Eat Me, We're Starving!
(October 4th, 2016) Congratulations to Yoshinori Ohsumi, who won the Nobel Prize in Physiology or Medicine for his discoveries of the mechanisms of authophagy.
He probably wasn't on many laureate prediction lists, he certainly wasn't on Thomson Reuters nor on ours, but that didn't keep the Nobel committee from awarding this year's Nobel Prize in Physiology or Medicine to Japanese cell biologist, Yoshinori Ohsumi. Born in 1945 in Japan, Ohsumi has dedicated his professional life to the study of autophagy (the degradation and recycling of cellular components) – first in yeast, then in human cells. Throughout his research and through, as the official press release states, “a series of brilliant experiments in the early 1990s”, Ohsumi identified the genes essential for autophagy and later functionally characterised the proteins encoded by the genes. Several experiments later, he and hence the scientific world, knew how the entire authophagy process is regulated and controlled.
In a 2009 interview, Ohsumi revealed what first got him started in autophagy research. “In 1988, I moved to the College of Arts and Sciences at the University of Tokyo as an associate professor. It was a small lab - just me and several instruments. At that time, I decided to study a lytic function of vacuoles as my main research theme. Nothing was known about what and how cellular proteins are degraded in this acidic compartment. It was hard to get a clear strategy from where I should start.
“In the life cycle of yeast, sporulation is a dramatic cell differentiation process, which is triggered by depletion of the nitrogen source from the environment. So, I thought bulk protein degradation must occur to this cell remodelling. At that time, not many people had observed the inside of the yeast cell by light microscope, though now fluorescence microscopic observation is quite popular for yeast researchers. The vacuole in yeast is the only organelle easily detectable under light microscope, so I had always observed them this way. One simple idea struck me. If vacuolar, proteinase-deficient mutant cells are shifted by the condition of nitrogen starvation, I might see some structures inside the vacuole, which had escaped from degradation. In fact, this proved to be the case. I found such clear and impressive morphological changes of the vacuole. Many vesicles, named autophagic bodies, were vigorously moving around in the vacuole. This was the just the starting point of my work on autophagy in yeast. It was quite natural that I started to introduce genetic screening to get autophagy-defective mutants by microscopy again.”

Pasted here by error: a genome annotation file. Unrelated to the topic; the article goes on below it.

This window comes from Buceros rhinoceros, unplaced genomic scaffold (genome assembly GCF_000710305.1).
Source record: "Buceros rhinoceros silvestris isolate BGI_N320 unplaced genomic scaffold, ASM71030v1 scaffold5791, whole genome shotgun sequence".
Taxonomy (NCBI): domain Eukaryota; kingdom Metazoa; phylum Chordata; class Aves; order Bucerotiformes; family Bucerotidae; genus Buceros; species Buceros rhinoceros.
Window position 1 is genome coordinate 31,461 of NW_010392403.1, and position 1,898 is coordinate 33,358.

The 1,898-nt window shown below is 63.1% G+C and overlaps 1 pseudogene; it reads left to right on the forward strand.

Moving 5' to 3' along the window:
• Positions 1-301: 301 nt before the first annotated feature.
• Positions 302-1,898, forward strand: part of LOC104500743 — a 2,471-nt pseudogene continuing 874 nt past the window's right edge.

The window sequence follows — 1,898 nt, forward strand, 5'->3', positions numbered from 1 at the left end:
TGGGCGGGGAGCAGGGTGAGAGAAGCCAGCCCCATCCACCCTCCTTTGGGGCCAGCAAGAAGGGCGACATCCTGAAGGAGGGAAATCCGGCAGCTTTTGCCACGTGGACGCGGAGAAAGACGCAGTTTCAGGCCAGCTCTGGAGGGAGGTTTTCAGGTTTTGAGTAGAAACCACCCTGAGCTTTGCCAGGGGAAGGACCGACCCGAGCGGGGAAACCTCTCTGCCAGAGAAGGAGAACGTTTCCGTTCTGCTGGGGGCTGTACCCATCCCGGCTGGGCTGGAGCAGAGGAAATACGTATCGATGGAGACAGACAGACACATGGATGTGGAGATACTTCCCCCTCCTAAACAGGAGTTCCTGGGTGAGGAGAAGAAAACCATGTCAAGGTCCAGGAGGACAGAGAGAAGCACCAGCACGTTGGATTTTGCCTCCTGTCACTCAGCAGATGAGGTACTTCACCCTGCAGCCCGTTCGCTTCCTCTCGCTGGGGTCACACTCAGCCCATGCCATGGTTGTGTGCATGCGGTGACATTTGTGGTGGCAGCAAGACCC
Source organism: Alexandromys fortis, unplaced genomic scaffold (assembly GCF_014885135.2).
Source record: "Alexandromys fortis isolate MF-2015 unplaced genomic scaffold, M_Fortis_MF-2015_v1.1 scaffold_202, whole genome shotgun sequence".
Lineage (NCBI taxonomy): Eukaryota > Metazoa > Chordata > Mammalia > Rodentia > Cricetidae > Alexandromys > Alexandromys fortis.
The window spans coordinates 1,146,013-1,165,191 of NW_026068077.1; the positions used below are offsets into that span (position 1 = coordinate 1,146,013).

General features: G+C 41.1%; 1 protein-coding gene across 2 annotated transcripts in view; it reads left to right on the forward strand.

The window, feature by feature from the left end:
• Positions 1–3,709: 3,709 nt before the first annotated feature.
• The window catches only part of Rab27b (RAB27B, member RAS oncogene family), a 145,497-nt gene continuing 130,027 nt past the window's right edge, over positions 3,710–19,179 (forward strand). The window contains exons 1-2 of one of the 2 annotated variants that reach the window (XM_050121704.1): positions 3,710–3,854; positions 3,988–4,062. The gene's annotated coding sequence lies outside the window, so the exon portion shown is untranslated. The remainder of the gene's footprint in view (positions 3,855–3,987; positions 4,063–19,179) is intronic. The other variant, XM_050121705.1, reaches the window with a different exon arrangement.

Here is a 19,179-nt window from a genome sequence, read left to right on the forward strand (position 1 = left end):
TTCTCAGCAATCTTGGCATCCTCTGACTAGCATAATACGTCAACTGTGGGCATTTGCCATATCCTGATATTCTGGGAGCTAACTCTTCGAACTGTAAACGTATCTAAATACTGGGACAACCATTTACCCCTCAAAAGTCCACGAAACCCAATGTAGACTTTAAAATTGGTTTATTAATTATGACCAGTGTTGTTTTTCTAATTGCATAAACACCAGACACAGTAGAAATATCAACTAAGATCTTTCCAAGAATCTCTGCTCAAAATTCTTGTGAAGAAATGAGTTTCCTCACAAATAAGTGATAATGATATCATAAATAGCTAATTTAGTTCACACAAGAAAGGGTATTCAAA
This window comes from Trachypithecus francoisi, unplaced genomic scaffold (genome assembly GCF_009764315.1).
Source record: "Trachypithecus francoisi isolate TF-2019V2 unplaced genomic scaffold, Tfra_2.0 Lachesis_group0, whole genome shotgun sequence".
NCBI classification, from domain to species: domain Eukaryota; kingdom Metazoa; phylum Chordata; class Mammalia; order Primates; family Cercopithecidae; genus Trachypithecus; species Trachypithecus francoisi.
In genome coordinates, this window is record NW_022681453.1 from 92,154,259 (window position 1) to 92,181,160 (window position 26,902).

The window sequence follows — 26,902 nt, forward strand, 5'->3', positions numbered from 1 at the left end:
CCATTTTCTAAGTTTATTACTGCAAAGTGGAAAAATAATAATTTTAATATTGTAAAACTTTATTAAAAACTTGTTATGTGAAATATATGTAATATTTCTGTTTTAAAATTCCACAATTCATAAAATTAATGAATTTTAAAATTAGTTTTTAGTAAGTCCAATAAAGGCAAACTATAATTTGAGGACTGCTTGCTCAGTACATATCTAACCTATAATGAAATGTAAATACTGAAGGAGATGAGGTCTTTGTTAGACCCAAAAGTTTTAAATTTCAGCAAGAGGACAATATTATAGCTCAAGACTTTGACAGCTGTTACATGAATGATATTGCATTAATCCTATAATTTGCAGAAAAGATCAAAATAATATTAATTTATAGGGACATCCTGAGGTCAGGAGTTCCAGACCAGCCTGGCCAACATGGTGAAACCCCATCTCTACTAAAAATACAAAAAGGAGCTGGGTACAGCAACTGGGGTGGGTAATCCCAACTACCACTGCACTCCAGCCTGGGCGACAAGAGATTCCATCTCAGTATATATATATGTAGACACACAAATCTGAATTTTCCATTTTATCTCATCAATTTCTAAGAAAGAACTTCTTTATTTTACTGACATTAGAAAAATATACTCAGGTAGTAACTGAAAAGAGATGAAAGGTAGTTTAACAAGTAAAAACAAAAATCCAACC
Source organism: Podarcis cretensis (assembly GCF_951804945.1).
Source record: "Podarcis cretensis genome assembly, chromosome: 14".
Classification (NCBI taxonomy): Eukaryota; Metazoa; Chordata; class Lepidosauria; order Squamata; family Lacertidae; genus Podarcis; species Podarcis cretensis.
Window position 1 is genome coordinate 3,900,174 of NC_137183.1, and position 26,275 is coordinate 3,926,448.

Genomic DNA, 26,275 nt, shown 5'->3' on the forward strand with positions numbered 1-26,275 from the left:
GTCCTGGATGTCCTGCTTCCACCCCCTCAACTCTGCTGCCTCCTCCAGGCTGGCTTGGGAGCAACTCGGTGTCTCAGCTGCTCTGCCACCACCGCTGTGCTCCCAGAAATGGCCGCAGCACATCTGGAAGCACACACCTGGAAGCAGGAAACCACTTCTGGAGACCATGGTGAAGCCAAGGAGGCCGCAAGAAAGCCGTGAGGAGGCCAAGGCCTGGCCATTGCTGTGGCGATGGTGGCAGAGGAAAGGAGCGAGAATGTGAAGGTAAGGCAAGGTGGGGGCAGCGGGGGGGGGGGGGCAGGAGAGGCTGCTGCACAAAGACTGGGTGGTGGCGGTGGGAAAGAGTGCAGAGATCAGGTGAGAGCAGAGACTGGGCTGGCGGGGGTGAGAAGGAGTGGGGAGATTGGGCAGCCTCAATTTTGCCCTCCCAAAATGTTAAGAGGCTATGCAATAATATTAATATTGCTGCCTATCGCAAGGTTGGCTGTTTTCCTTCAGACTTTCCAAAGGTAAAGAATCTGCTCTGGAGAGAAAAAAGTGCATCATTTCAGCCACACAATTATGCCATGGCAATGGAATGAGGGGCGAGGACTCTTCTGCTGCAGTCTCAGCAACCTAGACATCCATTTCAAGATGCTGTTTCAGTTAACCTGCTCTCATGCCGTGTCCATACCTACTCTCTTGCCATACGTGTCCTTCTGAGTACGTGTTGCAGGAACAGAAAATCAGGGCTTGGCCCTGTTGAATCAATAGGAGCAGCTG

By the way, this is not the first time, autophagy research has been awarded a Nobel Prize. Back in 1974, Belgian scientist, Christian de Duve, who also coined the term “autophagy”, received the award for discovering the lysosome, an organelle containing hydrolytic enzymes and integral part of the autophagy machinery.
This machinery plays important roles in our cells, not only as a response to stresses, such as nutrient starvation, but also a way to get rid of microbial invaders and during cell differentiation. Asked, where Ohsumi sees his field of research going, he said in 2009: “There are so many problems that remain to be solved in membrane dynamics of autophagy, especially formation of autophagosome and various modes of autophagy, which are at present called collectively autophagy, but I think it is necessary to dissect them according to molecular mechanism.”
Once again, a single scientist has been honoured for an entire research field, a practice that has often been criticised. Thus our congratulations go out to all researchers, who, together with their hard-working teams, helped, through surely similarly brilliant experiments, to solve the autophagy puzzle.
Photo: Mari Honda